The Delta Mouth Literary Festival opened in the University’s Art & Design Building with several readings. Each reader presented their own work – some subdued, some spirited and others inspiring the audience to snap, laugh and reflect.
Master of Fine Arts students Raquel Thorne and Jason Christian co-directed the annual three-day Delta Mouth Literary Festival, which took place April 6-8. The festival is an annual event that started in 2009. For Thorne and Christian, it was not only a learning opportunity to help guide them in the future, but an opportunity to experience literature in a more direct manner.
“There’s a performative aspect that you can’t necessarily access on the page and every one of the readers performed,” Christian said. “There’s intonations, there’s tones, there are a lot of things that are maybe implied on the page but you really get to see that fully formed when it’s performed.”
Thorne and Christian had to directly engage with the Baton Rouge community to make the festival possible, as it was not funded by the University.
“It’s been a really good way for us to get to know the community better because neither one of us are from Baton Rouge, so doing all the fundraising that we’ve done and the networking has – I feel like I know Baton Rouge a lot better this year than I did last year just because we’re getting out in the community so much,” Thorne said.
Thorne and Christian said they wanted the festival to be as accessible as possible and wished they could have taped and live streamed the readings for members of the community who could not attend for a variety of reasons. Thorne and Christian said they also strive to invite a diverse cast of guests in the spirit of representing the community.
“We’ve got people that are coming in from academia, people that are coming in not from academia, and so there was definitely some discussion of making sure we were really doing a good job representing the community because it is a national festival as well,” Thorne said.
The youth spoken word group WordCrew originated within the Baton Rouge community itself. Four members of the group read two pieces each on the first night of the festival.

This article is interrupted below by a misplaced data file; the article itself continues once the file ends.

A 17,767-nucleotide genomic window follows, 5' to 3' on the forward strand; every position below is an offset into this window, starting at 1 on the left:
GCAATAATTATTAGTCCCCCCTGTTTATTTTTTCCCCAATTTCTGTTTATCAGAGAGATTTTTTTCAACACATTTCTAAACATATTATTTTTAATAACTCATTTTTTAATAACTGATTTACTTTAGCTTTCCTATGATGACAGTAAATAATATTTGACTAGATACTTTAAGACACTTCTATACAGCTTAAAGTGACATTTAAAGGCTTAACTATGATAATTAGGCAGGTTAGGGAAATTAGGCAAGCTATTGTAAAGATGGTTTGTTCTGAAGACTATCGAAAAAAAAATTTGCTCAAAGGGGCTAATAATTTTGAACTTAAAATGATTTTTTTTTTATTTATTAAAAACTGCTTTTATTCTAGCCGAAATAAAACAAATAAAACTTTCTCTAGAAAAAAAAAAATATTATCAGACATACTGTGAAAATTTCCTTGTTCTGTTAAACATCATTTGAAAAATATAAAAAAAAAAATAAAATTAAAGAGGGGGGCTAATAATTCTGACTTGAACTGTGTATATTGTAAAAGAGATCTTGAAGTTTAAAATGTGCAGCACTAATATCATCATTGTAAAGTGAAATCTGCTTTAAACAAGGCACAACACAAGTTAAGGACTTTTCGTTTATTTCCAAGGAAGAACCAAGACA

“WordCrew is just a really great place for kids who are looking for ways to express themselves, who don’t feel like they belong,” member Kalvin Marquiz said. “Kids who are marginalized, so black, people of color, queer, gender non-conforming. It’s a great place to not only express that through writing but find what those things mean to you through writing.”
The members of WordCrew were told about the opportunity by their mentors, Desiree Dallagiacomo and Donney Rose. Their pieces involved themes such as sexuality, racism and other personal struggles faced by the performers.
WordCrew member Blaire Bailey said the organization gives them the opportunity to speak unapologetically. She said when they perform, their main goal is to make the audience feel what they felt when they wrote it.
WordCrew is not the only group to speak during the festival. Another reader, author Anne Gisleson, received her Master of Fine Arts in fiction at the University and said it was strange to be back now that she’s had more success in nonfiction. Gisleson read an excerpt from “The Futilitarians” on the first day of the festival. She chose the excerpt to match the occasion.
“The piece is about having a good time and getting lost in the good time and then having to pay for it the next morning,” Gisleson said. “So this idea of the hangover, the metaphysical hangover, I thought that might be a fun thing to read on a Friday night.”
Thorne and Christian said that though putting the event together was a challenge it was worth it. They both anticipate the experience helping them in their future careers.
“For me it’s been really wonderful to see the nuts and bolts of how something like this happens from the other side, and it’s been a learning experience for me and it’s been a great opportunity to meet writers who I’ve kept track of for a while,” Christian said.